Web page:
A fuel cell uses the chemical energy of hydrogen or another fuel to cleanly and efficiently produce electricity. If hydrogen is the fuel, electricity, water, and heat are the only products. Fuel cells are unique in terms of the variety of their potential applications; they can provide power for systems as large as a utility power station and as small as a laptop computer.
Working of Fuel cell:
Fuel cells work like batteries, but they do not run down or need recharging. They produce electricity and heat as long as fuel is supplied. A fuel cell consists of two electrodes—a negative electrode (or anode) and a positive electrode (or cathode)—sandwiched around an electrolyte. A fuel, such as hydrogen, is fed to the anode, and air is fed to the cathode. In a hydrogen fuel cell, a catalyst at the anode separates hydrogen molecules into protons and electrons, which take different paths to the cathode. The electrons go through an external circuit, creating a flow of electricity. The protons migrate through the electrolyte to the cathode, where they unite with oxygen and the electrons to produce water and heat.
Fuel cells have various advantages compared to conventional power sources, such as internal combustion engines or batteries. Although some of the fuel cells’ attributes are only valid for some applications, most advantages are more general.
Benefits of fuel cell:
- Fuel cells have a higher efficiency than diesel or gas engines.
- Most fuel cells operate silently, compared to internal combustion engines. They are therefore ideally suited for use within buildings such as
- Fuel cells can eliminate pollution caused by burning fossil fuels; for hydrogen fuelled fuel cells, the only by-product at point of use is water.
- If the hydrogen comes from the electrolysis of water driven by renewable energy, then using fuel cells eliminates greenhouse gases over the whole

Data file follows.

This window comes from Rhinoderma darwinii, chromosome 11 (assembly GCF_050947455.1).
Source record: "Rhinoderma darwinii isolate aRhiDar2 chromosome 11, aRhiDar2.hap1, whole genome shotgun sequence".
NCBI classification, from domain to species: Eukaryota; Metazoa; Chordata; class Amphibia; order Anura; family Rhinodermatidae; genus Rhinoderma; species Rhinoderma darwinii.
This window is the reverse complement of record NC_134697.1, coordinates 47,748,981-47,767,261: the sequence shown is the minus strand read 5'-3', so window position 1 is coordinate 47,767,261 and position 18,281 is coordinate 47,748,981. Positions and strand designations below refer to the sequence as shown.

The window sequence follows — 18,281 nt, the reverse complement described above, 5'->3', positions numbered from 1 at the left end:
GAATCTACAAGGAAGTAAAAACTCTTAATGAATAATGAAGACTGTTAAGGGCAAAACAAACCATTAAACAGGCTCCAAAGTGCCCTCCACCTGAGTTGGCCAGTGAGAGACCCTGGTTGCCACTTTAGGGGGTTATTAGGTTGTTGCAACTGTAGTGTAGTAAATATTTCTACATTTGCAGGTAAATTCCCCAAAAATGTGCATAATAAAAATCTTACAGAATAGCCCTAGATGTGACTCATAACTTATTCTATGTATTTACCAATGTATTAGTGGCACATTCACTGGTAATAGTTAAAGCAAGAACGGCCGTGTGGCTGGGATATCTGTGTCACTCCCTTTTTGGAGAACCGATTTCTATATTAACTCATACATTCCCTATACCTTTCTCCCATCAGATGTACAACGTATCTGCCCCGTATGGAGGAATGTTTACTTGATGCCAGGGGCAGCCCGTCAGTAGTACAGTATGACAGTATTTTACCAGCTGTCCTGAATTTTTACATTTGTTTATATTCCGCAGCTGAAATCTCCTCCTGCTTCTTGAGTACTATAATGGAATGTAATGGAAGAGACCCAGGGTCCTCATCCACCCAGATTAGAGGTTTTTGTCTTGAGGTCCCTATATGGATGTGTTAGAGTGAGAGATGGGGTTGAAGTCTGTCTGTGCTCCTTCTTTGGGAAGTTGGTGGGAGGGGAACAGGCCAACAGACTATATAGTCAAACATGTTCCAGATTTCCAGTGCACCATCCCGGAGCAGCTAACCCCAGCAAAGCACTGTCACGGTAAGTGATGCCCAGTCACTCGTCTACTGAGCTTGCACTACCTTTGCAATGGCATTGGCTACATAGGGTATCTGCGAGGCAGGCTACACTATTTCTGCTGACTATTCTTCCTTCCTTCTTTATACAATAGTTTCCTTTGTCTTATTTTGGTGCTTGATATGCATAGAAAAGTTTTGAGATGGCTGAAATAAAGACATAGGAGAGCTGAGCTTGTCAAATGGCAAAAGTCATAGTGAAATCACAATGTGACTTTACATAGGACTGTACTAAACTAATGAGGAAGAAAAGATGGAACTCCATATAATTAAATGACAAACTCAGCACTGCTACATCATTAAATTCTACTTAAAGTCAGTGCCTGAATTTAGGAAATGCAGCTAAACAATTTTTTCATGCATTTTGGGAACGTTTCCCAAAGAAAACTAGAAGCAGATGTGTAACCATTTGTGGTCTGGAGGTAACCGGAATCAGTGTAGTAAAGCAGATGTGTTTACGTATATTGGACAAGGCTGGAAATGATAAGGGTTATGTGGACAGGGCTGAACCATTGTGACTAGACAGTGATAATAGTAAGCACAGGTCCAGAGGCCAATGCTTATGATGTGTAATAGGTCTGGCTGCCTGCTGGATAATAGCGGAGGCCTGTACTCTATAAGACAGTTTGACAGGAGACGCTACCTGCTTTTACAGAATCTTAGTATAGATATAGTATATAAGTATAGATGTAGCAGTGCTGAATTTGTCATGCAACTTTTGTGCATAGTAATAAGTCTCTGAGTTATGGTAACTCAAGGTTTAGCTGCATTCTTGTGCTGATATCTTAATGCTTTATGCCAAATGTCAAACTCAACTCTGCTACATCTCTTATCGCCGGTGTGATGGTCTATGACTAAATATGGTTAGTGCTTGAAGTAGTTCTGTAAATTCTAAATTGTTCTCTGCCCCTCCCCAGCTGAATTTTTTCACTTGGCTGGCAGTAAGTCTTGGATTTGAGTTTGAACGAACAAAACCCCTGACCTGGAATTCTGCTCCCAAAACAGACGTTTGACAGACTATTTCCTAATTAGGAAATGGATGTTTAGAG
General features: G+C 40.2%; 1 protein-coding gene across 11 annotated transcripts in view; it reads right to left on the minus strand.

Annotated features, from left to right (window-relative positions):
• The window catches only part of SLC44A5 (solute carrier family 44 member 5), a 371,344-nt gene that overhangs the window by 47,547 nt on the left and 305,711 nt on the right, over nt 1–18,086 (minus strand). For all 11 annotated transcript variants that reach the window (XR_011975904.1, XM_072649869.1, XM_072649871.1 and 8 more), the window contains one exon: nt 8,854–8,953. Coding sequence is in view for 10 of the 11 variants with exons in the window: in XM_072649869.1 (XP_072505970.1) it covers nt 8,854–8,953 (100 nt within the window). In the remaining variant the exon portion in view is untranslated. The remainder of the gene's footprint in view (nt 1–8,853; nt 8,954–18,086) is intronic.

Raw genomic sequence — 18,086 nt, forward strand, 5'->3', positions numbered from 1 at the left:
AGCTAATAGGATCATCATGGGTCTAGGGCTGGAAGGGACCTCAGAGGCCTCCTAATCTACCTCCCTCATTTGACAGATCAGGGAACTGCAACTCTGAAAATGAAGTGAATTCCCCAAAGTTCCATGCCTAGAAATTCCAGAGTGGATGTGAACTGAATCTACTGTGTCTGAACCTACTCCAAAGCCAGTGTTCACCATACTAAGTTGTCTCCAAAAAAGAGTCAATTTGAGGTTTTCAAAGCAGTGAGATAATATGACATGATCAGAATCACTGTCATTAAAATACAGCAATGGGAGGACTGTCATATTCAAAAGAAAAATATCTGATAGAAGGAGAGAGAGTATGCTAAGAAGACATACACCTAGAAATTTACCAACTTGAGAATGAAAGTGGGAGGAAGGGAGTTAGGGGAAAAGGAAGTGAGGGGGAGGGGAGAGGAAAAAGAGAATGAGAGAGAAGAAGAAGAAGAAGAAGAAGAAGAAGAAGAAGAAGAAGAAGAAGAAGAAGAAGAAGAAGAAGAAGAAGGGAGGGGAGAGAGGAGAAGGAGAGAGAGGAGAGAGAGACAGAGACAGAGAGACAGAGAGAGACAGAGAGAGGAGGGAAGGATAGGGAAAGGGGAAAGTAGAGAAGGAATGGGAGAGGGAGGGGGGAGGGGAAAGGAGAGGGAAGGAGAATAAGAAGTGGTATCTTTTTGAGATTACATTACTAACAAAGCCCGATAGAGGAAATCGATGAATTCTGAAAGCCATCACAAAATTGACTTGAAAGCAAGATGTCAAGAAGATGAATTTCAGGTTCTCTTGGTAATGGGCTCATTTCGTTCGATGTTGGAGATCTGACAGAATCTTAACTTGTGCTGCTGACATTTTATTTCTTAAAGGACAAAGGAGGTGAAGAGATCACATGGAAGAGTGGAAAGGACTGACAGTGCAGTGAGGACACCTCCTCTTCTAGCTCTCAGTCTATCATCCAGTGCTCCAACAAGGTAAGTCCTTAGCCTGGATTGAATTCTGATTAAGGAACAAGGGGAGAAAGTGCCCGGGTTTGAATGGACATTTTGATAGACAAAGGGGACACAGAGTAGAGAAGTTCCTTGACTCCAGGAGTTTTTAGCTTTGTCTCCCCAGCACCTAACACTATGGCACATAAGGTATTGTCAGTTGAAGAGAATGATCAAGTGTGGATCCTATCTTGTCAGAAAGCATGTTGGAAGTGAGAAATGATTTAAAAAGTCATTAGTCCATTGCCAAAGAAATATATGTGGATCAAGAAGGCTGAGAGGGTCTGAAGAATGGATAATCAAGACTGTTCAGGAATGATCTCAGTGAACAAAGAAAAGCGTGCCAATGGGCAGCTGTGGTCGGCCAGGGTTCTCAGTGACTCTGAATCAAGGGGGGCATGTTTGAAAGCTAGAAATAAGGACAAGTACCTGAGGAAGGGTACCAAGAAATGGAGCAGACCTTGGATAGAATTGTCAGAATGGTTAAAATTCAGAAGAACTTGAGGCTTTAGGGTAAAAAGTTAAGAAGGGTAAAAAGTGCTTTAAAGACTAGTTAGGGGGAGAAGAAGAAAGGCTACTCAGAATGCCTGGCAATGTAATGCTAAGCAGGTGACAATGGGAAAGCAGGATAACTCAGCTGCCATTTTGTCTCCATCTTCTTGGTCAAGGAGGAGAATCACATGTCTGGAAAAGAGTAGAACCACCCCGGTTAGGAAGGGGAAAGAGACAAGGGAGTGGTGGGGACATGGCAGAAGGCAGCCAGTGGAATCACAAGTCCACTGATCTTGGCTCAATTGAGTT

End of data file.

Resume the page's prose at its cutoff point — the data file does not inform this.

- Fuel cells do not need conventional fuels such as oil or gas and can therefore reduce economic dependence on oil producing countries, creating greater energy security for the user nation.
- Since hydrogen can be produced anywhere where there is water and a source of power, generation of fuel can be distributed and does not have to be grid-dependent.
- The use of stationary fuel cells to generate power at the point of use allows for a decentralised power grid that is potentially more stable.
- Low temperature fuel cells (PEMFC, DMFC) have low heat transmission which makes them ideal for military applications.
- Higher temperature fuel cells produce high-grade process heat along with electricity and are well suited to cogeneration applications (such as combined heat and power for residential use).
- Operating times are much longer than with batteries, since doubling the operating time needs only doubling the amount of fuel and not the doubling of the capacity of the unit itself.
- Unlike batteries, fuel cells have no “memory effect” when they are getting refuelled.
- The maintenance of fuel cells is simple since there are few moving parts in the system.
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